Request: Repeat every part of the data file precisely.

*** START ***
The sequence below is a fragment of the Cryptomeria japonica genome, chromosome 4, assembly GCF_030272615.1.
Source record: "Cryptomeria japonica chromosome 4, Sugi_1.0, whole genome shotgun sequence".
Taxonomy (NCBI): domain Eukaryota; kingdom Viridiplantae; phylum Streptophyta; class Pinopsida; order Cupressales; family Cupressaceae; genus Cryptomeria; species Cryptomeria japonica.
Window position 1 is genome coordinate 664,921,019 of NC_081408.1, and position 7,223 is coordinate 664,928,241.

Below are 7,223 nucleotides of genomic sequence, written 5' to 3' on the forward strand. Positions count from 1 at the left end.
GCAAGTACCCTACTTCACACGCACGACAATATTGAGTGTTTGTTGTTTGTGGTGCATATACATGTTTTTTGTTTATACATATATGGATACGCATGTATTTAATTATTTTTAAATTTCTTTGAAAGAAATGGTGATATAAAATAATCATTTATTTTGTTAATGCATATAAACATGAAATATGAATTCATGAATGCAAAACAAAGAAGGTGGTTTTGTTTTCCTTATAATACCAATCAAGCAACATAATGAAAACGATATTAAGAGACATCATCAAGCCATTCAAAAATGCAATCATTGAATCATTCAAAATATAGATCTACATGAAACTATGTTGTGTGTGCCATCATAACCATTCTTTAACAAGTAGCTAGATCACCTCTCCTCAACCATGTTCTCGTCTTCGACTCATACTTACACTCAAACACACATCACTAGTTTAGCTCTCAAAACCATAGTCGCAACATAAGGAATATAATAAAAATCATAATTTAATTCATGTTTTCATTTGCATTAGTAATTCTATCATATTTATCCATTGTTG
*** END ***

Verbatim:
The sequence below is a fragment of the Cryptomeria japonica genome, chromosome 4, assembly GCF_030272615.1.
Source record: "Cryptomeria japonica chromosome 4, Sugi_1.0, whole genome shotgun sequence".
Taxonomy (NCBI): domain Eukaryota; kingdom Viridiplantae; phylum Streptophyta; class Pinopsida; order Cupressales; family Cupressaceae; genus Cryptomeria; species Cryptomeria japonica.
Window position 1 is genome coordinate 664,921,019 of NC_081408.1, and position 7,223 is coordinate 664,928,241.

Below are 7,223 nucleotides of genomic sequence, written 5' to 3' on the forward strand. Positions count from 1 at the left end.
GCAAGTACCCTACTTCACACGCACGACAATATTGAGTGTTTGTTGTTTGTGGTGCATATACATGTTTTTTGTTTATACATATATGGATACGCATGTATTTAATTATTTTTAAATTTCTTTGAAAGAAATGGTGATATAAAATAATCATTTATTTTGTTAATGCATATAAACATGAAATATGAATTCATGAATGCAAAACAAAGAAGGTGGTTTTGTTTTCCTTATAATACCAATCAAGCAACATAATGAAAACGATATTAAGAGACATCATCAAGCCATTCAAAAATGCAATCATTGAATCATTCAAAATATAGATCTACATGAAACTATGTTGTGTGTGCCATCATAACCATTCTTTAACAAGTAGCTAGATCACCTCTCCTCAACCATGTTCTCGTCTTCGACTCATACTTACACTCAAACACACATCACTAGTTTAGCTCTCAAAACCATAGTCGCAACATAAGGAATATAATAAAAATCATAATTTAATTCATGTTTTCATTTGCATTAGTAATTCTATCATATTTATCCATTGTTG